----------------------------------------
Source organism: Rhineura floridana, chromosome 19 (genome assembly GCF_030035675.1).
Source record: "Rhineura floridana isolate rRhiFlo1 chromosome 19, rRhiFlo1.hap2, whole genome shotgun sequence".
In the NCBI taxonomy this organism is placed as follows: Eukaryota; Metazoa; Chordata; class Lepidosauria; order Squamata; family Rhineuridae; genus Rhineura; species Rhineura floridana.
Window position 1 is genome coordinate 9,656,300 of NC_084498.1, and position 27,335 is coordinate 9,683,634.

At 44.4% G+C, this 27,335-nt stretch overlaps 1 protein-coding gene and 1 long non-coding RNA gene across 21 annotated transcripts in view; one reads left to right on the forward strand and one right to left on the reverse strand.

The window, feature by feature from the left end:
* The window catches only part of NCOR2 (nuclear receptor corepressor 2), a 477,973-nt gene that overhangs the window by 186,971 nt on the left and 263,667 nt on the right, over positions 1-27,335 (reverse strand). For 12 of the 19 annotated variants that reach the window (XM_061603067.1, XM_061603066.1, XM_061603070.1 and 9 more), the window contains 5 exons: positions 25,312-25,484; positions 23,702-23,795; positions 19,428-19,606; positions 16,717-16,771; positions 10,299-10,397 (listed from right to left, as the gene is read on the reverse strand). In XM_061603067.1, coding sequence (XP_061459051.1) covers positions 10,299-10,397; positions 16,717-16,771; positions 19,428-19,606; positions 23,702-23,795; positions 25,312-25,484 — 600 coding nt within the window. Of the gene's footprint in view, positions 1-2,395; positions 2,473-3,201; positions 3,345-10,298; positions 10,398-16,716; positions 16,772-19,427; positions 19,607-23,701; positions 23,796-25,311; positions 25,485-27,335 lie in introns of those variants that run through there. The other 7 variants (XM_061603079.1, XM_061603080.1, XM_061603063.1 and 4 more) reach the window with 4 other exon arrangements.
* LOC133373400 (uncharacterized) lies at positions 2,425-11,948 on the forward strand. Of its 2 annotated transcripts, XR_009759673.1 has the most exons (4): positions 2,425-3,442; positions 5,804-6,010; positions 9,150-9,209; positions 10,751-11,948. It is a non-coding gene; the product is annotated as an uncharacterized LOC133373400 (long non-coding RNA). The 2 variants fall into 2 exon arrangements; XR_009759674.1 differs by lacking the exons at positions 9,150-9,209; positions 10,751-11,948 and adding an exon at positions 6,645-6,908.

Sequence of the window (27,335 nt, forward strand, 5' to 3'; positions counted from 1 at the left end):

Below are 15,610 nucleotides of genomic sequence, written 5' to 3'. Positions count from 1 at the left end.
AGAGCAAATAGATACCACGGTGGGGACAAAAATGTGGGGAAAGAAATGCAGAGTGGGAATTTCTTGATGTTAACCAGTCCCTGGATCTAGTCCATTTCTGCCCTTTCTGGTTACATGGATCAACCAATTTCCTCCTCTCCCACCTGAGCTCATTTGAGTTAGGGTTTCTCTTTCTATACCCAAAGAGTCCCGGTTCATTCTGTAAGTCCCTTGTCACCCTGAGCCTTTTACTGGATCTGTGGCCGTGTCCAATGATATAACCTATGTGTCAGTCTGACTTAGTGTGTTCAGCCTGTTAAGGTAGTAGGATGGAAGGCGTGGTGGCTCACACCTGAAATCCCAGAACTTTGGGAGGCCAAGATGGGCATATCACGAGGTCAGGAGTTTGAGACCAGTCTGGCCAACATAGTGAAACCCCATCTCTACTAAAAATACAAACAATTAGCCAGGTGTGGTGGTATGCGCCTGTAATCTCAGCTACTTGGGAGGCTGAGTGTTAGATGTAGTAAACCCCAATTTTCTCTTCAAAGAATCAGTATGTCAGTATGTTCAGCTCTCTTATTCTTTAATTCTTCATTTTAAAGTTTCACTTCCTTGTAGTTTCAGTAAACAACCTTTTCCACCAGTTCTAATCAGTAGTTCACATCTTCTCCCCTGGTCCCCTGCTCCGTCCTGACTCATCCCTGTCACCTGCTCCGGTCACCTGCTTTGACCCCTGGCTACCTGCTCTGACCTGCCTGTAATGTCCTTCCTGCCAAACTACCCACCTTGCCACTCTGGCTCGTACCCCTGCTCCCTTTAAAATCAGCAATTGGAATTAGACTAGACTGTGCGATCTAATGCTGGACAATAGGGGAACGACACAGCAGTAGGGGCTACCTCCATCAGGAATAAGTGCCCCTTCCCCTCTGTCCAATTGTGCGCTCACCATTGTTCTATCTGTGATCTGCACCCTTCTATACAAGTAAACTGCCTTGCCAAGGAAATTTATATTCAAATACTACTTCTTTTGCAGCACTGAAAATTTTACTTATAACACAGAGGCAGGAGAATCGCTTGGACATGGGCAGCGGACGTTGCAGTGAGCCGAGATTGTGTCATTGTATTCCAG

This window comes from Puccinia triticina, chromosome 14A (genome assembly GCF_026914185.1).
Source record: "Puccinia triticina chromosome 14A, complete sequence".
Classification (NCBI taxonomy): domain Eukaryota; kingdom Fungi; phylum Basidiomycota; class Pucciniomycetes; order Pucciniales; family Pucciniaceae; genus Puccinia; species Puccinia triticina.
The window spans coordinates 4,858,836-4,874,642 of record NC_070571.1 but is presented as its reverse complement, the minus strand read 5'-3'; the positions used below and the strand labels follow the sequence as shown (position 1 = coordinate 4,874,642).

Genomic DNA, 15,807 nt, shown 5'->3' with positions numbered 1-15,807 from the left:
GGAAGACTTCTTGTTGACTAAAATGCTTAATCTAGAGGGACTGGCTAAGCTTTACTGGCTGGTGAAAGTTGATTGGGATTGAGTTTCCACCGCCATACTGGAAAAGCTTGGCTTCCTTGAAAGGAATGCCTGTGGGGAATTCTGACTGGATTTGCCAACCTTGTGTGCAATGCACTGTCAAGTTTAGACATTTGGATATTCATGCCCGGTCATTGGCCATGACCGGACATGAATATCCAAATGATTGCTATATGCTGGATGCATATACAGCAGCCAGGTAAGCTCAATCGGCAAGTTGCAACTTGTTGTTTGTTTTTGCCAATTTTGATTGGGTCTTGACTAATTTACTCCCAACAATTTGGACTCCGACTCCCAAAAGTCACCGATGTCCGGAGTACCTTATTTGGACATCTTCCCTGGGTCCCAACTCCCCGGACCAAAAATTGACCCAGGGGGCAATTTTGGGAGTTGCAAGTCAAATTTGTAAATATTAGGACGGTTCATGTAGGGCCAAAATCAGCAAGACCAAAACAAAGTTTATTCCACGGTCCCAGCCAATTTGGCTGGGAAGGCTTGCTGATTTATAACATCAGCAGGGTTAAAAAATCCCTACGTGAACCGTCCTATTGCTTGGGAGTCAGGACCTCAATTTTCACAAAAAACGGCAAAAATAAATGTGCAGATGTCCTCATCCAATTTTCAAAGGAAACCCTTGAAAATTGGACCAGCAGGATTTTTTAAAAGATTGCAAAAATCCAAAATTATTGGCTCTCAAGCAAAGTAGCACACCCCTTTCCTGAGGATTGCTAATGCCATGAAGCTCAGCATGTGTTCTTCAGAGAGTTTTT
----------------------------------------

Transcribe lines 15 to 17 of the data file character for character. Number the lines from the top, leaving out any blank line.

The window spans coordinates 4,858,836-4,874,642 of record NC_070571.1 but is presented as its reverse complement, the minus strand read 5'-3'; the positions used below and the strand labels follow the sequence as shown (position 1 = coordinate 4,874,642).

Genomic DNA, 15,807 nt, shown 5'->3' with positions numbered 1-15,807 from the left:
GGAAGACTTCTTGTTGACTAAAATGCTTAATCTAGAGGGACTGGCTAAGCTTTACTGGCTGGTGAAAGTTGATTGGGATTGAGTTTCCACCGCCATACTGGAAAAGCTTGGCTTCCTTGAAAGGAATGCCTGTGGGGAATTCTGACTGGATTTGCCAACCTTGTGTGCAATGCACTGTCAAGTTTAGACATTTGGATATTCATGCCCGGTCATTGGCCATGACCGGACATGAATATCCAAATGATTGCTATATGCTGGATGCATATACAGCAGCCAGGTAAGCTCAATCGGCAAGTTGCAACTTGTTGTTTGTTTTTGCCAATTTTGATTGGGTCTTGACTAATTTACTCCCAACAATTTGGACTCCGACTCCCAAAAGTCACCGATGTCCGGAGTACCTTATTTGGACATCTTCCCTGGGTCCCAACTCCCCGGACCAAAAATTGACCCAGGGGGCAATTTTGGGAGTTGCAAGTCAAATTTGTAAATATTAGGACGGTTCATGTAGGGCCAAAATCAGCAAGACCAAAACAAAGTTTATTCCACGGTCCCAGCCAATTTGGCTGGGAAGGCTTGCTGATTTATAACATCAGCAGGGTTAAAAAATCCCTACGTGAACCGTCCTATTGCTTGGGAGTCAGGACCTCAATTTTCACAAAAAACGGCAAAAATAAATGTGCAGATGTCCTCATCCAATTTTCAAAGGAAACCCTTGAAAATTGGACCAGCAGGATTTTTTAAAAGATTGCAAAAATCCAAAATTATTGGCTCTCAAGCAAAGTAGCACACCCCTTTCCTGAGGATTGCTAATGCCATGAAGCTCAGCATGTGTTCTTCAGAGAGTTTTT